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 voice & speech source

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voice & speech: journey of the voice: phonation: physiology

Laryngeal Physiology: How it works

Understanding how the structures of the larynx work is a complicated process as it works aerodynamically, in response to the breath stream flowing through the glottis. Once you understand how the stream of air is chopped up to make the waves of sound, it is quite simple to grasp the different ways in which that sound can be modified to change the pitch (i.e., singing high or low), the intensity (volume) or to switch registers.

How Vibration Happens

The Bernoulli Effect
is the scientific principle the draws the vocal folds together. The Bernoulli Effect is all around us. It is the main principle of lift, which causes airplanes to fly, and baseballs to spin.

A simple example of how the Bernoulli effect works is experienced by a bicycle commuter everyday: riding along, a large truck passes her. Its speed creates an area of lower pressure, it draws in the surrounding air as it passes the cyclist, and she feels as if she is being sucked toward the truck -- in fact she is! Another example is found in the tap in a highschool science lab. The flow is constricted in a very narrow nozzle. Above the nozzle is a small hole, which draws in air to create a vacuum in experiments.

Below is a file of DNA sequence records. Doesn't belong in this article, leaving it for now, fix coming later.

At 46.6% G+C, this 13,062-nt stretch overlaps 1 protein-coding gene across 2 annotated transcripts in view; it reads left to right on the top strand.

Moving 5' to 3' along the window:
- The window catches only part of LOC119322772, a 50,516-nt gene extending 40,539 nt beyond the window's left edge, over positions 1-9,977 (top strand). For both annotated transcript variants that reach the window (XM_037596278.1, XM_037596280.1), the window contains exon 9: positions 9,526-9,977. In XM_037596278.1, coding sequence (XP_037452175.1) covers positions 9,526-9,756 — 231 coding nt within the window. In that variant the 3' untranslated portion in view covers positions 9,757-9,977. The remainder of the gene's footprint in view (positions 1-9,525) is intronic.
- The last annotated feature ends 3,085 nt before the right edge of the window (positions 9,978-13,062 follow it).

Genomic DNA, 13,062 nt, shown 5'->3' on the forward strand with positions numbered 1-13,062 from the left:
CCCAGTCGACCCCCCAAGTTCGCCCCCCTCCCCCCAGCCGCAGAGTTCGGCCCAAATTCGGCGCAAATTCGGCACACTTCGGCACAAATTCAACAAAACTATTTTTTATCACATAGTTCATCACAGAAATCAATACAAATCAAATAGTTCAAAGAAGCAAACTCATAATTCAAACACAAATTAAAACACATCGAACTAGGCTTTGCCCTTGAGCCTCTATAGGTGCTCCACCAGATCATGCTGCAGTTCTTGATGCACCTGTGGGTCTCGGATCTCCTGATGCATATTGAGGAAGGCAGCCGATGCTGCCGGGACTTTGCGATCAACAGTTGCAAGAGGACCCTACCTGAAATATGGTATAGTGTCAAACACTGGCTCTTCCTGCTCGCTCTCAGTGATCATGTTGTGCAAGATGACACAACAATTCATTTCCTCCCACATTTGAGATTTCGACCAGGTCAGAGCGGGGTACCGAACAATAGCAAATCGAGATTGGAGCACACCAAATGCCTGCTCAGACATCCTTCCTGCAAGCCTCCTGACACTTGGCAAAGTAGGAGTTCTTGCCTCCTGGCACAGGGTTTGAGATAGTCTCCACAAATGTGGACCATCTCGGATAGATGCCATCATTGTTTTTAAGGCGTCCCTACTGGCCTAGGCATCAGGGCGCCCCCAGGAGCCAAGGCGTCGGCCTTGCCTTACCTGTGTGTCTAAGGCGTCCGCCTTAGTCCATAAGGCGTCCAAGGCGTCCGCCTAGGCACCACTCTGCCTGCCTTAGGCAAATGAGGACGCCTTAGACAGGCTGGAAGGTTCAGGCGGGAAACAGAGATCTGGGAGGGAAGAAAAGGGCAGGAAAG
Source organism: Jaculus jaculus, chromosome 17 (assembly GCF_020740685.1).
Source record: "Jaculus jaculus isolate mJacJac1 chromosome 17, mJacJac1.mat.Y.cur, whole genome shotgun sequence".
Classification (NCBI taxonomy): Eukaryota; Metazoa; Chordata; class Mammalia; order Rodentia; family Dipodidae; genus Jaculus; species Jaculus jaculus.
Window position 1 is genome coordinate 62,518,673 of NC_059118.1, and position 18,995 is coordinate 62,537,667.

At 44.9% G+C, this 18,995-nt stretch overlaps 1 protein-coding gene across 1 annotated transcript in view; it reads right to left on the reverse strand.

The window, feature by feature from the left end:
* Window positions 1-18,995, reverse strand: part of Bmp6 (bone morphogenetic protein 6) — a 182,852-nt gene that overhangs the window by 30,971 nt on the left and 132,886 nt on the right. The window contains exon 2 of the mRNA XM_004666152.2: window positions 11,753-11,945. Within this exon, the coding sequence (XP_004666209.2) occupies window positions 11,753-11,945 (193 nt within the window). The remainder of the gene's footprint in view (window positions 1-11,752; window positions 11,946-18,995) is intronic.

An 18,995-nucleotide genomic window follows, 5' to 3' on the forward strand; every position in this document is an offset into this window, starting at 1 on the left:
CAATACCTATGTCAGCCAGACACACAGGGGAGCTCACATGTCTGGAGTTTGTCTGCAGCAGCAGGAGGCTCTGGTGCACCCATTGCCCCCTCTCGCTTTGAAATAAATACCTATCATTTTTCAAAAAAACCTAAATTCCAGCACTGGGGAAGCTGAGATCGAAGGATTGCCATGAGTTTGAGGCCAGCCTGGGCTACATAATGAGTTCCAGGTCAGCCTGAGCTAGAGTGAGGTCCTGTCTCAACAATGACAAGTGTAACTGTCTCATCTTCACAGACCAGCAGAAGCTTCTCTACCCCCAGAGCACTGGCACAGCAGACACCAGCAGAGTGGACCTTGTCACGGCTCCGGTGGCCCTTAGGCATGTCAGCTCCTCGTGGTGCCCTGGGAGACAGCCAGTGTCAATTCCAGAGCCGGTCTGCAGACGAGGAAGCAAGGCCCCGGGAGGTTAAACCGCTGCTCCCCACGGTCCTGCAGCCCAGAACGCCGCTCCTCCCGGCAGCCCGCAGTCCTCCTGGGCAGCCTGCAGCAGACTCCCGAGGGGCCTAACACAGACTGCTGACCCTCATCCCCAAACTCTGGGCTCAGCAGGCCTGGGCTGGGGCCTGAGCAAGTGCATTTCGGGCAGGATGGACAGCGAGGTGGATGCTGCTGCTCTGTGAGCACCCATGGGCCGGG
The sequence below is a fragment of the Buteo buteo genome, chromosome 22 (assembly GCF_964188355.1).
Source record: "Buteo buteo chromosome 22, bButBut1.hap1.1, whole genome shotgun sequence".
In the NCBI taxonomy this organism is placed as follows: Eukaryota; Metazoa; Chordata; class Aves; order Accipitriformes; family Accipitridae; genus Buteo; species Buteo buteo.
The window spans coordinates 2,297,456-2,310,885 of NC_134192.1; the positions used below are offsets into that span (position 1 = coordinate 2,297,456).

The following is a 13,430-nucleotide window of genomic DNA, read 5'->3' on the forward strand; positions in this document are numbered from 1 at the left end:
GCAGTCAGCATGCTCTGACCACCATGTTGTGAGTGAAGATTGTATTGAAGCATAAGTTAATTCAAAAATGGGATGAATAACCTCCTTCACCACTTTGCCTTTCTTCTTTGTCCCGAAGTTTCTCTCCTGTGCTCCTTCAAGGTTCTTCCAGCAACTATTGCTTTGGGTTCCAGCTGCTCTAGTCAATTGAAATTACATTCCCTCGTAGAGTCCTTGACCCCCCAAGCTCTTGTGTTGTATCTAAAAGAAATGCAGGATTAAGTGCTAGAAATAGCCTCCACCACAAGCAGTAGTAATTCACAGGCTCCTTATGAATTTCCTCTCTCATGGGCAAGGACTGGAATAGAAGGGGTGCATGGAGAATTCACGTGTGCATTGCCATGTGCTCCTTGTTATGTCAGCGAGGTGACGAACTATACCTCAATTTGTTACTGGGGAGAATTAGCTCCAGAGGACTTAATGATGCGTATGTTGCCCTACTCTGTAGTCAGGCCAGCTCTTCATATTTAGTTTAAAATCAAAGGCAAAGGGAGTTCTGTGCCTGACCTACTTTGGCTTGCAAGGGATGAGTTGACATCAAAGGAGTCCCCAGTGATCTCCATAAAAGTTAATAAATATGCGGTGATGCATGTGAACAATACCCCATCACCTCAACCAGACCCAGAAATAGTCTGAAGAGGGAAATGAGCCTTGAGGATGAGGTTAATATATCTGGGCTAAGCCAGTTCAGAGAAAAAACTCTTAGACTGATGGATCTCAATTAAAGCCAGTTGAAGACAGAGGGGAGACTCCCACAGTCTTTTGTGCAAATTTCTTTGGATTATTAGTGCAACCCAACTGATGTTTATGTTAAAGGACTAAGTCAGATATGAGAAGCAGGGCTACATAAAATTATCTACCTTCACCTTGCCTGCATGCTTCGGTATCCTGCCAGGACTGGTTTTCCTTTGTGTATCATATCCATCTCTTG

The vocal folds are also drawn in by the Bernoulli Effect. The intrinsic muscles of the larynx bring the vocal folds together, they "approximate" them, so that the space between the folds, the glottis, is essentially closed off. Once they are closed, the air stream creates a pressure against the closed vocal folds until they are blown apart. As the air rushes through the very narrow, constricted opening, it must accelerate to get through. This high speed air, much like the truck in the example above, creates suction perpendicular to the direction of its flow -- it draws the side of the opening in.

"The Wave" - the simultaneous actions of the vocal folds and the mucosal wave
The vocal folds move in a wave-like manner, opening and closing in three dimensions:

Pitch Change

Intensity Change
If frequency (pitch) is the number of waves of high and low pressure, intensity is the size of the wave, which controls "volume". As we get louder:

Modes of Vibration
Regular or Modal: sometimes called chest-tone

Falsetto: sometimes called head-tone

Glottal Fry:

Thumbnail of the registers table
Registers tend to mean the type of voice, especially in singing, though the name may refer to the mode of vibration in some writings. The Registers Chart helps to explain and visualize the various traditional voice types and to compare where the modes shift.

There are three kinds of attacks (or beginning of the each voiced sound):


Back to Phonation

Back to The Journey of the Voice



More on Phonation Physiology

The Bernoulli Effect
The Exploratorium puts it in simple terms and explains it by floating a ball on a stream of air. posted May 26, 98.

A Sound Judgement
A web site promoting an excellent program to teach people to hear the difference between healthy voices and impaired ones. Features great information on perceptual components of voice, including pitch, intensity, and a number of qualities. posted May 27, 98.